Maybe this late Gandhian outlook was never coherently expressed, with his life so tragically cut short. The left Gandhians teased out the quasi-socialist implications of Gandhi’s vision of a new social structure which would radiate outwards from the village, inspired by an oceanic, quasi-mystical sense. So Bhave took up a national crusade of land redistribution, the bhoodan movement, though this was to be on a voluntary basis, appealing to landlords to hand over land to the poor. Narayan of course moved into left-wing politics and was a critical figure in challenging Mrs Gandhi’s increasingly autocratic rule that led to the Emergency regime of 1975-77. Sadly, Bhave and Narayan stood on different sides in that crisis. This possibly reflected the ambiguities in Gandhi’s own outlook.

Arguably Gandhi’s late vision represented a new paradigm on how the economy was to based. All along he had opposed the liberal capitalist insistence on growth above all. His was an economic vision of reaching out to abject levels of poverty but seeking no more than the meeting of basic human needs, a view that rejected a merely materialist approach and was inherently ascetic. This was the way of life in his ashrams. Really and truly here lay Gandhi’s new business model and Cable was way off target. Are Gandhi’s panchayats [small elected body governing a village] indeed so irrelevant?

When the banking crisis struck in 2010 many believed this exposed the inherently flawed nature of capitalism and the opportunity to move from its endlessly preached mantra of growth to an entirely new paradigm of a sustainable economy. The Archbishop of Canterbury, Rowan Williams, wrote eloquently of the need to respect our environment and not to exploit and abuse its resources. Of course all this was to tap into a long lament on such abuse from Rachel Carson to James Lovelock and many others. All this has taken on a horrible urgency with the recognition of the threat from climate change. A recent article in the New Statesman by Naomi Klein, ‘Science says: Revolt!’ (25-31 October 2013) describes how leading scientists reinforce this search for a new paradigm, the way government see the revolutionary implications of this new paradigm and are trying to suppress the scientists, and the need for direct action. In this context the ideas of Gandhi, far from seeming utopian, have an all too urgent relevance.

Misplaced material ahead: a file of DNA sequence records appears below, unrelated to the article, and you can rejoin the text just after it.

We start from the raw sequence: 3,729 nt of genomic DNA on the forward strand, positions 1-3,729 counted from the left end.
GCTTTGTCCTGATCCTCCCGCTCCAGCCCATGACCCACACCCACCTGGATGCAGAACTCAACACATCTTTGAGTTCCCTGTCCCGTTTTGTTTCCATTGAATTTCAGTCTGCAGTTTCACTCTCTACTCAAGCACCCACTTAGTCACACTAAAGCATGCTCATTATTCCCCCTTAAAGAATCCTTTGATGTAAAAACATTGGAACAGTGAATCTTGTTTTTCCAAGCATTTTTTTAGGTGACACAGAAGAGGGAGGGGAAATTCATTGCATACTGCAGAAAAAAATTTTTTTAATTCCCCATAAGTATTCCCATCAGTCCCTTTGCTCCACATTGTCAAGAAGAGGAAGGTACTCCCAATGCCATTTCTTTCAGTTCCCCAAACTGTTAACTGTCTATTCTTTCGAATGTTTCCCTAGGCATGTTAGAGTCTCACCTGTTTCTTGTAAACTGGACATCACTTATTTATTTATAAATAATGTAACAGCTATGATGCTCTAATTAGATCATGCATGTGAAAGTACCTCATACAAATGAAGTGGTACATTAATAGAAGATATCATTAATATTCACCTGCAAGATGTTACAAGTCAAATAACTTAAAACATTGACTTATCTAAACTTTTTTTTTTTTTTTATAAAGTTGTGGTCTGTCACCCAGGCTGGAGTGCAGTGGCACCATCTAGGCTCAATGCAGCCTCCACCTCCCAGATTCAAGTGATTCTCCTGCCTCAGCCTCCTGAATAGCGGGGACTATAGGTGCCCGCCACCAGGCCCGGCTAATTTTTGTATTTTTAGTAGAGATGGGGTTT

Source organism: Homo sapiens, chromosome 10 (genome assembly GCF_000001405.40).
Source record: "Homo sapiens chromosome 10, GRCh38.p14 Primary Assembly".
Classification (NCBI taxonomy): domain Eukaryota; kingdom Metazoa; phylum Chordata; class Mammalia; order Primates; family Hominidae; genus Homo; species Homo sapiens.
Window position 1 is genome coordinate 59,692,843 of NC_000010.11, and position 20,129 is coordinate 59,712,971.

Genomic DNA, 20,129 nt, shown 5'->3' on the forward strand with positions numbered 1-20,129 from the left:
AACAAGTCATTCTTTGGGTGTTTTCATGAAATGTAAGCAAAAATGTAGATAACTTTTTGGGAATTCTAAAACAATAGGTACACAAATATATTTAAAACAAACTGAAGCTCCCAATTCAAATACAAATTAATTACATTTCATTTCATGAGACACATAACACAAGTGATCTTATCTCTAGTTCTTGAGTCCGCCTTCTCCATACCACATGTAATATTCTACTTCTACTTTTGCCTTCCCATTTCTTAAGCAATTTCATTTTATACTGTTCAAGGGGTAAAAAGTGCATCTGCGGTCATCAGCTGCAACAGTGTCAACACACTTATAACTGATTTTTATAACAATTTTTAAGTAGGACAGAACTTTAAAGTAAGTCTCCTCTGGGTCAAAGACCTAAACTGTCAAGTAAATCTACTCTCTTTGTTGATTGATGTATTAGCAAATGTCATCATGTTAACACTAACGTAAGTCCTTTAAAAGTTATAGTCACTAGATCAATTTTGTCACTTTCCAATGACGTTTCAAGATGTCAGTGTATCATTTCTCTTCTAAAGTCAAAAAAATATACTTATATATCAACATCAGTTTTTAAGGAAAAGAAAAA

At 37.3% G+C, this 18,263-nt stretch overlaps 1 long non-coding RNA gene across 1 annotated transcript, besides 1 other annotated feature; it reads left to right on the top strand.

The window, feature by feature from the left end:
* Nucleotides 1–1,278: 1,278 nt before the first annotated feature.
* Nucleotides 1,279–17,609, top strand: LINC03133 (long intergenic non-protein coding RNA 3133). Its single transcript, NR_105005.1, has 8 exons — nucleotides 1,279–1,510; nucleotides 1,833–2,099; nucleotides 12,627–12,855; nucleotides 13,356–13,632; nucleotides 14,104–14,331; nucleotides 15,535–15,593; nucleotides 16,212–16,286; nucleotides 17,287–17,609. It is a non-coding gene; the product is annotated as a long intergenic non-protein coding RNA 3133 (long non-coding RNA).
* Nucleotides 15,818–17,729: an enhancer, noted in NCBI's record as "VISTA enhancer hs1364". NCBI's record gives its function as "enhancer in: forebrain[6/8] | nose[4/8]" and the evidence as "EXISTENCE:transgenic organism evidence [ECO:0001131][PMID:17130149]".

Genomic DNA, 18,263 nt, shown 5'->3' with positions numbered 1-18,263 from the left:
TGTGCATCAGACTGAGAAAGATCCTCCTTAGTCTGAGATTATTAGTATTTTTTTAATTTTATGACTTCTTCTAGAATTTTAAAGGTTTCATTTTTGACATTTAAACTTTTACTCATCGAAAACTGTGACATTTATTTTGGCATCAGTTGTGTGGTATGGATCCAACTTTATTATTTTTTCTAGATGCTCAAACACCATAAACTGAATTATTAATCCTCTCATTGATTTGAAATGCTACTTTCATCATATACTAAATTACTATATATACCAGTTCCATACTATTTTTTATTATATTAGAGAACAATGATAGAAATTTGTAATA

The way the Gandhian ashram and panchayat have been brought up to date and prove that they are not pie in the sky is demonstrated in an astonishing experiment in Gandhian-style communitarian living in Andalucia. In 1979 one Sanchez Gordillo was the first elected mayor of the pueblo of Marinaleda, today with but 2,700 citizens. In 1980 he led a hunger strike ‘against hunger’. In 1991 the 1,200 hectare El Humoso farm was taken over by the Marinaleda co-operative. It chose to develop an agriculture which maximised the use of labour and provide much needed employment. It was a rejection of a wheat based economy that used little labour and pursued mere economic efficiency. Profits of the co-operative are used to create ever newer employment. It is an anti-capitalist example which is catching on. Neighbouring Somante has set up its own co-operative on government owned land. Admittedly the Andalucian Workers Union were initially evicted in March 2012 but returned the next day and never left. Here, argues Dan Hancox, is just the kind of new economy that the indignados are seeking. (See his essay ‘Since the Financial Crisis, the Spanish Economy has been on its Knees. But one Village Stood and Fought’, The Observer 20/10/13 and his book The Village Against the World, Verso). Gandhi is certainly one source for Sanchez Gordillo’s visionary new economy. (Others are Jesus Christ, Marx, Lenin, and Che Guevara.) Gandhi’s attitude to labour, the need for both full employment and a shared labour within the community, is brilliantly realised in these two pueblos. It is of course equally a fulfilment of the ideals of Spanish anarchism.

Quite obviously Vince Cable could not have advocated such a radical new paradigm. He has no option but to stick with the mantra of growth. But here is in fact where a truly Gandhian business model lies.

Antony Copley is an honorary Senior Research Fellow at the University of Kent and a Trustee of The Gandhi Foundation